Gender
South America
Central America & Caribbean
Adriana Erthal Abdenur, Igarapé Institute
Women, Latin America, window
© Martin Fuhrmann/Pixabay.com

Women in the region suffer disproportionately from climate impacts, but they also play an essential role in addressing climate change. With the right policy responses, it is possible to reduce security risks and empower women to better address the challenges they face.  

The evidence base on the relationship between climate change and security in Latin America and the Caribbean (LAC) has expanded over the past two years. Recent research has shown that a wide variety of phenomena—from extreme weather events in the Caribbean, to soil erosion in Central America, to changing rainfall patterns in the Amazon basin, to melting glaciers in the Andes—multiply risks around water, food and energy security for millions of people.

These impacts will have a high price, around USD $100 billion annually according to the Inter-American Development Bank (IADB). But the economic damage is just one part of the equation: climate change impacts in LAC, a region already marked by high rates of violence and criminal activity, will also lead to greater uncertainty, more widespread human suffering, and sharpened inequalities—including those related to gender.  

Unequal impacts

Recent research shows that the stark socioeconomic inequality in LAC influences the links between climate and security in complex ways. Gender remains one of the least explored dimensions, despite indications that it is a key  lens for understanding climate security risks in the region.

A disproportionate number of women work in the informal economy, which makes them far more vulnerable to economic and other crises.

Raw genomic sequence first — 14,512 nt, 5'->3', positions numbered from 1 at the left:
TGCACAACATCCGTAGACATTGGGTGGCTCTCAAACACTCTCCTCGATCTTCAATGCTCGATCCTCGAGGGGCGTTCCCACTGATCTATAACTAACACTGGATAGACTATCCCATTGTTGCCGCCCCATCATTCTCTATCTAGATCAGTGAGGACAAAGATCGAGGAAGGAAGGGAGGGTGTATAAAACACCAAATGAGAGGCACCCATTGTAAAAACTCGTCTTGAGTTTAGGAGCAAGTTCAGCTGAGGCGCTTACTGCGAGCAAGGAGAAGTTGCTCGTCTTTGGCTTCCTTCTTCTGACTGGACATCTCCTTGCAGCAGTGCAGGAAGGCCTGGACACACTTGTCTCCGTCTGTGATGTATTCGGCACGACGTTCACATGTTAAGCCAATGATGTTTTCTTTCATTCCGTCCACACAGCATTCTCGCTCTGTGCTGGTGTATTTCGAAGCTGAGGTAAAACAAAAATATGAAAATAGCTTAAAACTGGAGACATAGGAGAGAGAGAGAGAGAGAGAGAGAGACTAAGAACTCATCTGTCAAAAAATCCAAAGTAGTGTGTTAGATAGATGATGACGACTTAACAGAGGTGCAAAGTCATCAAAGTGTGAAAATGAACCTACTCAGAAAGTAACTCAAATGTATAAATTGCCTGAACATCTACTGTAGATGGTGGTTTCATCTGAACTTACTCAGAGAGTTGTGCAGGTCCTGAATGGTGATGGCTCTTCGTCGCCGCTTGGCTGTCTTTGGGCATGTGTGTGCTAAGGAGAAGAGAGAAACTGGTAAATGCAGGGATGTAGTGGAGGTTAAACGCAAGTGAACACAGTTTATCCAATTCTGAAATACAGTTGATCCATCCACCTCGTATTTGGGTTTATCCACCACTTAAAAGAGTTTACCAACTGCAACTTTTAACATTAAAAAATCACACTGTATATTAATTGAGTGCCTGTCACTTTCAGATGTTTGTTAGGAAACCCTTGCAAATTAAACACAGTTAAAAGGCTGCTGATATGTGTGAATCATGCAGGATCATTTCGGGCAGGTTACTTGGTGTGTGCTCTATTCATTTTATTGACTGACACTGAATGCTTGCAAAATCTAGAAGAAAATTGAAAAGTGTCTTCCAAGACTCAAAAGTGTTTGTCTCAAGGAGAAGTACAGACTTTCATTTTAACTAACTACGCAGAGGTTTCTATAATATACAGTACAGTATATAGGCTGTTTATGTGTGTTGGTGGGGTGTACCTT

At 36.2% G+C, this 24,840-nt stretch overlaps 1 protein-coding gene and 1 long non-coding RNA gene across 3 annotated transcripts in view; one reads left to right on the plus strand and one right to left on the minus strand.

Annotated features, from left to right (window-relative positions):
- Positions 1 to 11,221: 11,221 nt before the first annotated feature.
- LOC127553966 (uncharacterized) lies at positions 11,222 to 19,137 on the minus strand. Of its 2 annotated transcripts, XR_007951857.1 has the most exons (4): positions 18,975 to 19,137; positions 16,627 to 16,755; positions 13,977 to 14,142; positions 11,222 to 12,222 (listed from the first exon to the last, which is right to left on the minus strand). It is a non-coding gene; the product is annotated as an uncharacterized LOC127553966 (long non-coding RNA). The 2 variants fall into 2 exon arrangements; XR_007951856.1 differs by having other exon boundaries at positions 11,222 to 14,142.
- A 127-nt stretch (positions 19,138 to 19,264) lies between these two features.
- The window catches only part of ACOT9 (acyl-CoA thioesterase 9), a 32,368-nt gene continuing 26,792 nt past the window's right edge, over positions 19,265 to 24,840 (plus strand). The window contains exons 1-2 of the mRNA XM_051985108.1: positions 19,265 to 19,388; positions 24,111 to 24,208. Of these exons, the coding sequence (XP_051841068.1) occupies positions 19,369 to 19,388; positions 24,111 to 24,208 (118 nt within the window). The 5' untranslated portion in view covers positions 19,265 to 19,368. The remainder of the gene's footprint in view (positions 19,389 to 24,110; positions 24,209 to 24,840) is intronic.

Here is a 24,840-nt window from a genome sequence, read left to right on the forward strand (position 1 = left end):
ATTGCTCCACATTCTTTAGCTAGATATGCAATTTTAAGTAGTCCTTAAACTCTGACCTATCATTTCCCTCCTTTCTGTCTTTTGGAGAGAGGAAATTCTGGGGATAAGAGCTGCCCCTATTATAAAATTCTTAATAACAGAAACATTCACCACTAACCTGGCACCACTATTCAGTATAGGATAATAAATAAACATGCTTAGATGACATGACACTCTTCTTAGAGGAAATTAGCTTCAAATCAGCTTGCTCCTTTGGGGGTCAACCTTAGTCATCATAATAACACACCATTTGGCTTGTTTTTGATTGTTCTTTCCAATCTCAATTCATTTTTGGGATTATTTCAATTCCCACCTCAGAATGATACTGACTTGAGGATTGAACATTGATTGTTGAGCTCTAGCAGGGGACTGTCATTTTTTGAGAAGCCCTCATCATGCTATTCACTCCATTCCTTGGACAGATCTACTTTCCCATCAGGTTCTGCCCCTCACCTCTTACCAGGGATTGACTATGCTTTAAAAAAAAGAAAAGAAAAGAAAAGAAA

LAC societies are marked by rampant gender discrimination, unequal access to public services, persistent pay gaps and lagging political participation by women. Statistics help paint the picture. More than 1 in 4 households in LAC are headed by women—the highest rate anywhere in the world. A disproportionate number of women work in the informal economy, which makes them far more vulnerable to economic and other crises. Women's representation in politics varies widely across the region; women constitute over 40% of parliament in in four countries (Bolivia, Mexico, Ecuador and Nicaragua), whereas women make up less than 20% of the parliament in many others. And Brazil, the largest economy in the region, is ranked 140th (of 193) in terms of women's political representation.

The LAC region also has the highest rates of gender-based violence in the world: just the six countries-—Brazil, Peru, Mexico, Argentina, El Salvador, and Bolivia—account for 81% of cases globally. These rates, too, are soaring as the Covid-19 pandemic spreads across the region. These patterns of inequality and discrimination make LAC women especially vulnerable to the health, economic, cultural and security disruptions caused or magnified by climate change. This applies to both rural and urban settings.

In rural parts of LAC, women's livelihoods rely heavily on local natural resources, so climate change is making it more challenging for them to achieve and maintain water and food security. Indigenous women are especially at risk, even as they engage in innovations in irrigation and agroforestry. For instance, networks of indigenous women in the Amazon have organized international meetings to brainstorm ways in which they can help guarantee forest conservation and food security for their communities, for instance by preserving seed stocks.